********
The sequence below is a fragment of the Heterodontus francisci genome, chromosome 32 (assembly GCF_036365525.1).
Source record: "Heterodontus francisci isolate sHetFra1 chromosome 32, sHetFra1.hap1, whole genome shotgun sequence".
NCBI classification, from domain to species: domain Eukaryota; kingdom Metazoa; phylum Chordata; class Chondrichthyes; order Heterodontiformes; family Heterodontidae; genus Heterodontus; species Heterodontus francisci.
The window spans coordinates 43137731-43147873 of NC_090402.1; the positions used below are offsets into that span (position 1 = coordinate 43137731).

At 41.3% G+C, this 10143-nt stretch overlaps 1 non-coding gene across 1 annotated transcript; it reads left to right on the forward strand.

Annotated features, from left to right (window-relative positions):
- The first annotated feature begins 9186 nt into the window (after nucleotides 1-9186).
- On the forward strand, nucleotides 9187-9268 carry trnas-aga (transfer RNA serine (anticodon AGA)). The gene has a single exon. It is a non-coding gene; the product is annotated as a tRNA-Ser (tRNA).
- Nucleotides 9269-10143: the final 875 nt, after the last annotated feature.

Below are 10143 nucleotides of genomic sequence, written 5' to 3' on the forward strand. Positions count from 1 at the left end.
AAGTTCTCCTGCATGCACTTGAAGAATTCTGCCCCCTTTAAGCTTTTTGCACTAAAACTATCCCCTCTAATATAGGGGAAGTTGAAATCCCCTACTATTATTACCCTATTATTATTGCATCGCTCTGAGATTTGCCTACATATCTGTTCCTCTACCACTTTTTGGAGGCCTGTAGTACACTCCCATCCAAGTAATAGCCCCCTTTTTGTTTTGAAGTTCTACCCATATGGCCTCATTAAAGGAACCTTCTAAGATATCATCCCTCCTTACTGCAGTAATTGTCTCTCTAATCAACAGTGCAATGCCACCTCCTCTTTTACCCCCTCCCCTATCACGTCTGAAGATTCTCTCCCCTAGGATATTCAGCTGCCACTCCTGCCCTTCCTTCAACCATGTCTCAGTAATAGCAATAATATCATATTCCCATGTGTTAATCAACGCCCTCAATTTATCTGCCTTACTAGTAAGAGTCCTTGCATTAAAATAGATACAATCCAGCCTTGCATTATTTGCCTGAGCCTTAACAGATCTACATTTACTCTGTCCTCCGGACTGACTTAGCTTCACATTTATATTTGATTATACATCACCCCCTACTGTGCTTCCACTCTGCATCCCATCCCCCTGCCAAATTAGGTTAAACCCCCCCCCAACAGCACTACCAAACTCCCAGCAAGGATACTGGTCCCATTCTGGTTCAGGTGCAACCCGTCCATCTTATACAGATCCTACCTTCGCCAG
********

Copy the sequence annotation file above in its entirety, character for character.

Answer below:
The sequence below is a fragment of the Heterodontus francisci genome, chromosome 32 (assembly GCF_036365525.1).
Source record: "Heterodontus francisci isolate sHetFra1 chromosome 32, sHetFra1.hap1, whole genome shotgun sequence".
NCBI classification, from domain to species: domain Eukaryota; kingdom Metazoa; phylum Chordata; class Chondrichthyes; order Heterodontiformes; family Heterodontidae; genus Heterodontus; species Heterodontus francisci.
The window spans coordinates 43137731-43147873 of NC_090402.1; the positions used below are offsets into that span (position 1 = coordinate 43137731).

At 41.3% G+C, this 10143-nt stretch overlaps 1 non-coding gene across 1 annotated transcript; it reads left to right on the forward strand.

Annotated features, from left to right (window-relative positions):
- The first annotated feature begins 9186 nt into the window (after nucleotides 1-9186).
- On the forward strand, nucleotides 9187-9268 carry trnas-aga (transfer RNA serine (anticodon AGA)). The gene has a single exon. It is a non-coding gene; the product is annotated as a tRNA-Ser (tRNA).
- Nucleotides 9269-10143: the final 875 nt, after the last annotated feature.

Below are 10143 nucleotides of genomic sequence, written 5' to 3' on the forward strand. Positions count from 1 at the left end.
AAGTTCTCCTGCATGCACTTGAAGAATTCTGCCCCCTTTAAGCTTTTTGCACTAAAACTATCCCCTCTAATATAGGGGAAGTTGAAATCCCCTACTATTATTACCCTATTATTATTGCATCGCTCTGAGATTTGCCTACATATCTGTTCCTCTACCACTTTTTGGAGGCCTGTAGTACACTCCCATCCAAGTAATAGCCCCCTTTTTGTTTTGAAGTTCTACCCATATGGCCTCATTAAAGGAACCTTCTAAGATATCATCCCTCCTTACTGCAGTAATTGTCTCTCTAATCAACAGTGCAATGCCACCTCCTCTTTTACCCCCTCCCCTATCACGTCTGAAGATTCTCTCCCCTAGGATATTCAGCTGCCACTCCTGCCCTTCCTTCAACCATGTCTCAGTAATAGCAATAATATCATATTCCCATGTGTTAATCAACGCCCTCAATTTATCTGCCTTACTAGTAAGAGTCCTTGCATTAAAATAGATACAATCCAGCCTTGCATTATTTGCCTGAGCCTTAACAGATCTACATTTACTCTGTCCTCCGGACTGACTTAGCTTCACATTTATATTTGATTATACATCACCCCCTACTGTGCTTCCACTCTGCATCCCATCCCCCTGCCAAATTAGGTTAAACCCCCCCCCAACAGCACTACCAAACTCCCAGCAAGGATACTGGTCCCATTCTGGTTCAGGTGCAACCCGTCCATCTTATACAGATCCTACCTTCGCCAG